Spang recently completed a four-year college career with Boston University and played 40 games with the Terriers during the 2005-06 season for a total of 31 points (9 goals, 22 assists) and 14 penalty minutes. He earned a tryout contract with the Cleveland Barons and played eight games with the team at the end of the 2005-06 season.
Worcester has a mix of up-and-coming forwards and some experienced AHL vets in camp.
“Joe Pavelski has looked real strong,” Sommer said. “He had a real strong rookie tournament, he was about a point a game in the NHL exhibition schedule. Michal Macho, he’s come in here and he’s had a really good camp, but you know a veteran, Mathieu Darche has come in and also been real impressive, so you know, those are three guys we didn’t have last year, that I think can make a big impact for us up front.”
Pavelski is a seventh rounder from the 2003 Entry Draft. He played two seasons with the University of Wisconsin then opted out of his final two years of college to sign a pro contract with the Sharks. He put up 53 points in 41 games during the 2005-06 season in Wisconsin.
Tom Cavanagh will look to improve in his second year as a pro. The Harvard University grad had a late start during the 2005-06 season while he recovered from a knee injury, but went on to put up 21 points in 62 games as a rookie.
“You know he’s looked pretty good,“ said Sommer. “I think the biggest thing for him is to get his confidence going, and to stay healthy, heck if we can get him — you know I don’t like to put points on — but if he scores 15-20 goals for us this year, and is a plus player, that’ll be a big addition for us.”
Other returning players include Lukas Kaspar (LW), Mike Iggulden (RW), Tomas Plihal (LW), Jonathan Tremblay (RW) and Craig Valette (C). Kaspar returns for his second year as a pro after a 76-game rookie campaign with Cleveland, where he had 36 points and 88 penalty minutes. The promising 20-year-old wing was a Sharks first round pick in the 2004 Entry Draft. Iggulden is also entering his second year as a pro. The Cornell University graduate was signed by the Sharks as a free agent in January of 2006. He played 77 games with the Cleveland Barons during the 2005-06 season and had a total of 48 points. Plihal and Valette are both entering their fourth professional seasons, after three seasons with the Barons. Tremblay will look to stick after spending the majority of the 2005-06 season in the UHL.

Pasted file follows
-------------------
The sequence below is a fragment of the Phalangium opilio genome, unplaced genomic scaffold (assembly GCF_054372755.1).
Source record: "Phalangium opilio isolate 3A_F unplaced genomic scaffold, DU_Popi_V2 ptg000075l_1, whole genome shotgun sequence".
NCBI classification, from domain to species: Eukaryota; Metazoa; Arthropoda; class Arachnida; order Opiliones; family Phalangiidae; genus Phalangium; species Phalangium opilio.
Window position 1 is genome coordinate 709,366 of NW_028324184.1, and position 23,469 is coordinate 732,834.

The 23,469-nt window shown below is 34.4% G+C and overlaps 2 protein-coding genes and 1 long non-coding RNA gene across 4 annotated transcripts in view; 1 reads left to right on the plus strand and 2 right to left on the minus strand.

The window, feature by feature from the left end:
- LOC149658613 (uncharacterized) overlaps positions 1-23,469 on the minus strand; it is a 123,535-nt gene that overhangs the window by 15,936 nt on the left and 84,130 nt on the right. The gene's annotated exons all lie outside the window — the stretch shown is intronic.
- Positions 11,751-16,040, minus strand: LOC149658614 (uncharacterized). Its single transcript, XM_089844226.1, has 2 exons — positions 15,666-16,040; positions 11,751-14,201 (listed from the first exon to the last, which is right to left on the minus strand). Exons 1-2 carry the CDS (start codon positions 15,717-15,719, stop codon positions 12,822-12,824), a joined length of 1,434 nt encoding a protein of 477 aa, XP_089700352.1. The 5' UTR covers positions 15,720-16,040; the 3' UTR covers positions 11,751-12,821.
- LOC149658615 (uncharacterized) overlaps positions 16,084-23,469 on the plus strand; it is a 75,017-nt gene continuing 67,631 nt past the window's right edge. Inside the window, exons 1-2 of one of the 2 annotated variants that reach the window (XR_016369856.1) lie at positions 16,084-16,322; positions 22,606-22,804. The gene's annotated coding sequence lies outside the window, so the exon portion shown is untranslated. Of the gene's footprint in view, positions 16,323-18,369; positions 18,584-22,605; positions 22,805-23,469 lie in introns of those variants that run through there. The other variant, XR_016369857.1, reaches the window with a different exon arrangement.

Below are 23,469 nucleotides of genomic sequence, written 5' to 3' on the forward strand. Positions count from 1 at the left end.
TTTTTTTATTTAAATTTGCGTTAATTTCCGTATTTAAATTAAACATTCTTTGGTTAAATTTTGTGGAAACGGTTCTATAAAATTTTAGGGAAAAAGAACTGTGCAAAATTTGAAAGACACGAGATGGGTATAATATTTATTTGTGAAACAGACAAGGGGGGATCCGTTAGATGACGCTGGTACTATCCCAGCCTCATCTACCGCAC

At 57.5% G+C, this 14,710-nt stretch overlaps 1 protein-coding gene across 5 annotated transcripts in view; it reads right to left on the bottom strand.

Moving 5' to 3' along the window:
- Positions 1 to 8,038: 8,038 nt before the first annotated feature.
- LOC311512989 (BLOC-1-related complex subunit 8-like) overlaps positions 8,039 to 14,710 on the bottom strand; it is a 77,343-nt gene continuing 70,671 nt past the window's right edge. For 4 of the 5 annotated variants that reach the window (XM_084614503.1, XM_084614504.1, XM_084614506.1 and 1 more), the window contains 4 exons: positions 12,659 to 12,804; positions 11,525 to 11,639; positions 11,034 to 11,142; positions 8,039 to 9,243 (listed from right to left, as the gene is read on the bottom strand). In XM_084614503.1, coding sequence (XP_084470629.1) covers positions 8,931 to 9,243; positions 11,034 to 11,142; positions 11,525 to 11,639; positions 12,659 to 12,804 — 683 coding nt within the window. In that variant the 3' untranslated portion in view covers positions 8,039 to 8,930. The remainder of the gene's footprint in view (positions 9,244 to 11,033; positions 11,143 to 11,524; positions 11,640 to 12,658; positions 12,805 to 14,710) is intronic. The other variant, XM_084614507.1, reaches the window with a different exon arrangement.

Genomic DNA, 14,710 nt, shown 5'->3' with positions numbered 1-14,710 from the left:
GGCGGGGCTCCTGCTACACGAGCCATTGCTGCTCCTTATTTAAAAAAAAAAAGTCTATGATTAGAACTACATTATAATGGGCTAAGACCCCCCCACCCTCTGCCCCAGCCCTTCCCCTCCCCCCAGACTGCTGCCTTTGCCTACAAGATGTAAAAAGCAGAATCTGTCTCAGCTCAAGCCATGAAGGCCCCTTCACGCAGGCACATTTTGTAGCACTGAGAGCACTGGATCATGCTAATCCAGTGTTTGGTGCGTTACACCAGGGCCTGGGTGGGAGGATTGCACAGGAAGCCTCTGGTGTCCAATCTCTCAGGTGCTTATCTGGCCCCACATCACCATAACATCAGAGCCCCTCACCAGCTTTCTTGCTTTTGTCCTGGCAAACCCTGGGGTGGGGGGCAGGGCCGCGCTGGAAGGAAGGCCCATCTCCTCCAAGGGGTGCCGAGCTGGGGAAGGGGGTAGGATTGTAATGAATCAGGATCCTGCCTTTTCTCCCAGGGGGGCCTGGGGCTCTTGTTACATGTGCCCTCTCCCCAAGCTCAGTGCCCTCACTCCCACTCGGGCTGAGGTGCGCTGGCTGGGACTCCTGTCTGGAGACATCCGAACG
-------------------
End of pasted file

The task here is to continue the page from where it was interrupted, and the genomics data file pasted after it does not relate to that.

Former Bruins draft pick Ashton Rome, who went unsigned and was drafted again by the Sharks in 2006, has a new contract and is also beginning his first professional season. The 20-year-old spent the majority of the 2005-06 season with the Kamloops Blazers (WHL). Rome picked up 47 points and 103 penalty minutes in 51 games with the Blazers.
“He’s got a lot of work to do,” admitted Coach Sommer. “His game’s definitely going to have to pick up, get a lot more intense, he’s got to be more focused, but there are some good things, too. He shoots the puck a ton, and he’s a big body. When he wants to go, he can go pretty good, but he’s just got to learn that it’s going to be a grind day in and day out, and he’s got to come to the rink a little bit more focused.”
Copyright 2006 Hockey’s Future. Do not reprint or otherwise duplicate without permission of the editorial staff.